A warrior who gets beaten up and hacked at in youth…would be very scarred and in pain by old age (the human body and medicine being what it is.) Or a fat detective would have developed gout. If a writer enters into the fray and "decides" not to give her character infirmities of old age, the writer is not being true to the lived life of the character…and is probably getting in way of the BG and the subconscious.

    But I think the writer must deal with her/his own age and the age of his/her fans as well. Or else we have entered into super-hero mode. I remember watching Barnaby Jones back in the day and laughing fondly at the way he could overpower three young attackers and save the day. Heroes must rise and fall. They must feel the waning of their powers. A writer doesn't have to create this waning. I suspect the BG wants to deal with all that weakening of the mind, spirit, body. But if it isn't in a story, messing up the character's goals in some way, I think the author is getting in the way.

    But hey, I'm not a famous author with a series character folks depend on… so who knows?

  2. It is interesting to read your side of the question about character age as I just wrote a blog post from a reader perspective about what age I think characters are as I'm reading. I think that the aging progression isn't a big deal as long as it happens, even very slowly. And not even so much that the characters age, but that they are learning, growing, changing, and adapting to their experiences and the world around them. I also don't think that the actual age of a character is a big deal because I think readers will make the character whatever age makes sense to them and the situations the character is in.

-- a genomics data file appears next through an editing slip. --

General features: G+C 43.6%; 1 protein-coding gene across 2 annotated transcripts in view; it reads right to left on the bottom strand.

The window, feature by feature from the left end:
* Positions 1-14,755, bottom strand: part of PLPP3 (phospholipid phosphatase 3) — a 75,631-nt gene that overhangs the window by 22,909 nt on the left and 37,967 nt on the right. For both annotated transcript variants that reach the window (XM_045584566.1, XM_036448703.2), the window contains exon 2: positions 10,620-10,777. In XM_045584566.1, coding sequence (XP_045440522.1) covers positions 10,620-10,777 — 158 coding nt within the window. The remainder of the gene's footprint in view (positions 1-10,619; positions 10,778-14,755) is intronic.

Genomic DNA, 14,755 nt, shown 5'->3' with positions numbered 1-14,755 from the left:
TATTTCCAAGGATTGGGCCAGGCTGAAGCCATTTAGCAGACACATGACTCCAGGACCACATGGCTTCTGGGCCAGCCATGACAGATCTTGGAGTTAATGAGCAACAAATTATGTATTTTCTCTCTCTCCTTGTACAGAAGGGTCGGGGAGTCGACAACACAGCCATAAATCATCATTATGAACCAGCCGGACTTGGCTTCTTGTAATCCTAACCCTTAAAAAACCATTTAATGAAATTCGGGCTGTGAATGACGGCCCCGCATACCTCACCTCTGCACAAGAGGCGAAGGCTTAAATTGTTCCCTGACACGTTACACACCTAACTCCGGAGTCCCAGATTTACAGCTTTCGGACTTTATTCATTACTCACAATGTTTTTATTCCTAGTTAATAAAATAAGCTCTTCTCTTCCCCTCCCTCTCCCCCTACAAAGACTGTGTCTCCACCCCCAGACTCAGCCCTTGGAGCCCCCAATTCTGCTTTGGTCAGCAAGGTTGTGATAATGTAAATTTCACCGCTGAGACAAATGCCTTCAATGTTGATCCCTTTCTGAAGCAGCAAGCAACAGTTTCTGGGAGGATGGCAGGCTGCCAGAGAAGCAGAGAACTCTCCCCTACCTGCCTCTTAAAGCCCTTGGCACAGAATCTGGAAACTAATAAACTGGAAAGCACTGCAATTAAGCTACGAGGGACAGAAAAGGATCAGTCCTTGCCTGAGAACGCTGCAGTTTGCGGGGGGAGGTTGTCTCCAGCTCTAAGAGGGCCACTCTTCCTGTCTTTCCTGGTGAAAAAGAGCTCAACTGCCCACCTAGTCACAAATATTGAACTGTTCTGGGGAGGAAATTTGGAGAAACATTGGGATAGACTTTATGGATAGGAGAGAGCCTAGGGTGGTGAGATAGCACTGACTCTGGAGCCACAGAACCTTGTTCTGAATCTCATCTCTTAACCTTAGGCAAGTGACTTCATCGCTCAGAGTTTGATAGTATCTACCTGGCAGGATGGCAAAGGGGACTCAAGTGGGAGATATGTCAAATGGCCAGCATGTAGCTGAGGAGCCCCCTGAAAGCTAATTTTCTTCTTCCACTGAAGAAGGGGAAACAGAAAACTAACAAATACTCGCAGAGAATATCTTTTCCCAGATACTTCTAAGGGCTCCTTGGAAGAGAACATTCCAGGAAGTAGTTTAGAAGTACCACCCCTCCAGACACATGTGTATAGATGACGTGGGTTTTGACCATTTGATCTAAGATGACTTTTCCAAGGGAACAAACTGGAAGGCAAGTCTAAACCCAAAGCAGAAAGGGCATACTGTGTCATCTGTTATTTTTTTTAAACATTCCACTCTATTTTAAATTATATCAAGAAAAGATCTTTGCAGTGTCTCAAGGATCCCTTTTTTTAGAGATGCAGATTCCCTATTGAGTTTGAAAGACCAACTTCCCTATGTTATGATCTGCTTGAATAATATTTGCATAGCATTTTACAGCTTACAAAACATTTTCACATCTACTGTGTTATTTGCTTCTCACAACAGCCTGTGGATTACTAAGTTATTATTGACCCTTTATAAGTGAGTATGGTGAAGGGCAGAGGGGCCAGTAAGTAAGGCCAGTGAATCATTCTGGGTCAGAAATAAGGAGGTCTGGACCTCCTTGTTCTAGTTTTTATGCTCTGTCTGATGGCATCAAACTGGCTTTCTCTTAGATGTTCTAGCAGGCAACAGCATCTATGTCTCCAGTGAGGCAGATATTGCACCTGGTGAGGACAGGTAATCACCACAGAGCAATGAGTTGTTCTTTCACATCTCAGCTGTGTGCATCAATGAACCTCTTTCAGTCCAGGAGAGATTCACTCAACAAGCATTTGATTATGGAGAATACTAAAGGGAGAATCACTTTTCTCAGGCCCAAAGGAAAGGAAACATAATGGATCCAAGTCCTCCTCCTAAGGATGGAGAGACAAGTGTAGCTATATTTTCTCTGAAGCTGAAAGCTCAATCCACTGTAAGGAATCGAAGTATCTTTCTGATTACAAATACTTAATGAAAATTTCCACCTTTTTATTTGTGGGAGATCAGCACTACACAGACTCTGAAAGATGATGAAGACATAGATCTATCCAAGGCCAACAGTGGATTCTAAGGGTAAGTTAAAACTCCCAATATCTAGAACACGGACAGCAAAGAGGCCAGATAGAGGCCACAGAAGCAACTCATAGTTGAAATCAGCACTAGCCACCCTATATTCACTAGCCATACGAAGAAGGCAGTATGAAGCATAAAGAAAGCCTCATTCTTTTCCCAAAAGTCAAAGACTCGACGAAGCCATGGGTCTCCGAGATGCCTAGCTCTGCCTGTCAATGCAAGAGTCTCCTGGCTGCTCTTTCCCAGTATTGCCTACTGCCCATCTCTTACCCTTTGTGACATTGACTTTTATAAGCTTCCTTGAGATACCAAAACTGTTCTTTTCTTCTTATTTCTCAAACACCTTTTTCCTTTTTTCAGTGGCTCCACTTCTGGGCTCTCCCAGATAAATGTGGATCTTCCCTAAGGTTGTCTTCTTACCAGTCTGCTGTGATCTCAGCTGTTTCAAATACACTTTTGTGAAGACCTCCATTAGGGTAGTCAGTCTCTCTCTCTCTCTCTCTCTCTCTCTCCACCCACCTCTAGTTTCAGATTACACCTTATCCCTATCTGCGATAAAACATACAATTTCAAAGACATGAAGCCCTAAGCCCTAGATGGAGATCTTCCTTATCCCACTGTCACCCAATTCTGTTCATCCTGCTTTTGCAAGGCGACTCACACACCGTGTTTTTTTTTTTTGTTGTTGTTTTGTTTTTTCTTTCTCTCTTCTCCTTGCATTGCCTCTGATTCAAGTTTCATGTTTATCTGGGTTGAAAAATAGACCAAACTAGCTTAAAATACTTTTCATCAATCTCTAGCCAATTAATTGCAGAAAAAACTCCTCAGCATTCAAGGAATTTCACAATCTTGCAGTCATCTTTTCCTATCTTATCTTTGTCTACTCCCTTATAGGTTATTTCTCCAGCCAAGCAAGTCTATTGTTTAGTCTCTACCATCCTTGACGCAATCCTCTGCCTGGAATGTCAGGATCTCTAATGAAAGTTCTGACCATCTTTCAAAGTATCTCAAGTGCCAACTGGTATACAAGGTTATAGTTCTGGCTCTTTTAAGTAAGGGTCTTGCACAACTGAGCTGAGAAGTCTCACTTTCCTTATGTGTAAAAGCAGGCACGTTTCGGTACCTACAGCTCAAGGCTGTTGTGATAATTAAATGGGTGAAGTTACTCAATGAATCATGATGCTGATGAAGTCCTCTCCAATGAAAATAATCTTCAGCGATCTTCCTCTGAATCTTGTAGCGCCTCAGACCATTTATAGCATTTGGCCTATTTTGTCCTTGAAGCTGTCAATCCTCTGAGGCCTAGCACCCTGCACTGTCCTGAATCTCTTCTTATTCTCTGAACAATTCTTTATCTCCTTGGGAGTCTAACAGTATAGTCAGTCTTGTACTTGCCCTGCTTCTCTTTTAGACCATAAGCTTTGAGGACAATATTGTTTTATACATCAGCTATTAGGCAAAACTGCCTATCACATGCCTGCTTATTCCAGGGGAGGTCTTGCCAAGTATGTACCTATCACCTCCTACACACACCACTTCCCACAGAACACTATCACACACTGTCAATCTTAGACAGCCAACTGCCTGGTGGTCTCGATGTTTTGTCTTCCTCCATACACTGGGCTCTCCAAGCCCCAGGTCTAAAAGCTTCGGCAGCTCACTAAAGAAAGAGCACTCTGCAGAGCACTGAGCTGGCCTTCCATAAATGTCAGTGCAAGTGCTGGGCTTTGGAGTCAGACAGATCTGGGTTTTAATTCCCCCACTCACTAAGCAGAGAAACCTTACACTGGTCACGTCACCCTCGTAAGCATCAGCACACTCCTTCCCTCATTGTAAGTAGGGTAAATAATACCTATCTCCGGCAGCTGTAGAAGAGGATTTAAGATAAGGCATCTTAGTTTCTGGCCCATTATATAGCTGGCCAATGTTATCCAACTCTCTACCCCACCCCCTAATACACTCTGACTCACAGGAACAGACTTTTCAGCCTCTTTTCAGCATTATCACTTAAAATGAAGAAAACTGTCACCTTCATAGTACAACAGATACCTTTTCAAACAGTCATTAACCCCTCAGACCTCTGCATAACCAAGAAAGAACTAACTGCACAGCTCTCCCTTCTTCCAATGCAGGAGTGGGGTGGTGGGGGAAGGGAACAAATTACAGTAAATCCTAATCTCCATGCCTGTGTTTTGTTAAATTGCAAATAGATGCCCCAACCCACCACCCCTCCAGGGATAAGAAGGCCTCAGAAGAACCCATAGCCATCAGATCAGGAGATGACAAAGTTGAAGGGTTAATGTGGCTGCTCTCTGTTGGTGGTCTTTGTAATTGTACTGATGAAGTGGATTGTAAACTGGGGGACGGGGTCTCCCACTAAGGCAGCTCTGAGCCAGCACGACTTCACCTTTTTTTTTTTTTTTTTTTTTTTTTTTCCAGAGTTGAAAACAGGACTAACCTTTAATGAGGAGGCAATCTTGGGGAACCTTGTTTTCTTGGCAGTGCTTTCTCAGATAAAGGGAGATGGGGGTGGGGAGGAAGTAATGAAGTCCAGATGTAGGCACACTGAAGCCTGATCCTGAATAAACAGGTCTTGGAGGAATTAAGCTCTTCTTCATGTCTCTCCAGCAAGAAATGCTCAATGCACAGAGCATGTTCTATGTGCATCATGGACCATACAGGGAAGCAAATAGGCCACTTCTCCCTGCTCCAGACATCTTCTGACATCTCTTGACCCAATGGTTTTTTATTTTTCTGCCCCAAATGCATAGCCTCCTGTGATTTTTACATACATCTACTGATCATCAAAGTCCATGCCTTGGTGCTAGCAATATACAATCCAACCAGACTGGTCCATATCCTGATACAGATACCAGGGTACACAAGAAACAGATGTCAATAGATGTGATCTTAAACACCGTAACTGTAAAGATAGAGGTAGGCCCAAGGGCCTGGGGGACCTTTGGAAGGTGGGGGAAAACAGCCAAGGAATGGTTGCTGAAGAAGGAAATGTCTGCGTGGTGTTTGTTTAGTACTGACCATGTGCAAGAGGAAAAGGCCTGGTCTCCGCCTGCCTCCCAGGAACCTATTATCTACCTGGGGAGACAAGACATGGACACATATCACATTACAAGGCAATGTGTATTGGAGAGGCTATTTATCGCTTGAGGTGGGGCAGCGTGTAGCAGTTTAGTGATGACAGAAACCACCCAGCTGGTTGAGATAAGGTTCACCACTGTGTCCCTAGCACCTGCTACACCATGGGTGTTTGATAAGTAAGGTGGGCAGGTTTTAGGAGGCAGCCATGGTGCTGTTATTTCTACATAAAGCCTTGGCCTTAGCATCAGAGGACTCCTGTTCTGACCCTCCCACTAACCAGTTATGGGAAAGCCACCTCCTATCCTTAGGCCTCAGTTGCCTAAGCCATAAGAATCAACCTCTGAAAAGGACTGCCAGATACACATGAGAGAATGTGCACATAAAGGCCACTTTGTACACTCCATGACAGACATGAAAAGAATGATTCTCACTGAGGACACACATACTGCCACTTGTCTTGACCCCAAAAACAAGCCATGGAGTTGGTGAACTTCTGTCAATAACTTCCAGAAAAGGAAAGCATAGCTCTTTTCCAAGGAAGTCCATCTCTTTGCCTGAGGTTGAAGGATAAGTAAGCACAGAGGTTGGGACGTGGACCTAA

3. I'm a reader and I must say the older I get the more I'm interested in the age of characters.

    On the one hand I wish my favorite characters would live forever in never ending series.

    On the other hand I love to see how a character ages because that has an real impact on the story.
    Recently read the Lies of Locke Lamora by Scott Lynch. From point of view the story would not have worked without an aging hero.

    I like Eddie LaCrosse a lot and for me you chose the right age for the novels you presented us (your readers) so far. But with a hero like Eddie LaCrosse you are in a lucky position. Even when Eddie is getting older you always have the possibility to tell us a story from Eddie's past.

    One book per year would be great. That means we can expect Wake of the Bloody Angel in 2012.

    Long Live Eddie LaCrosse !!

    And of course long live Alex Bledsoe the intellectual father of Eddie.

  4. Great post on a timely subject. Hey! Look at what I just did there, lol.

    In my current WIP, I've been working out the issue of aging for my main character and you've given me some options to consider.

    Sometimes it's nice to grow up with a character. FitzChivarly Farseer from Robin Hobb's Farseer/Tawny Man Trilogies springs to mind. The character is introduced as a six year old and then finishes the series when he's probably in his mid to late thirties. His physical and mental growth and maturity are all very well done. Hobbs blends Fitz's infirmities, some due to injuries suffered or the result of the passage of time, into the storyline.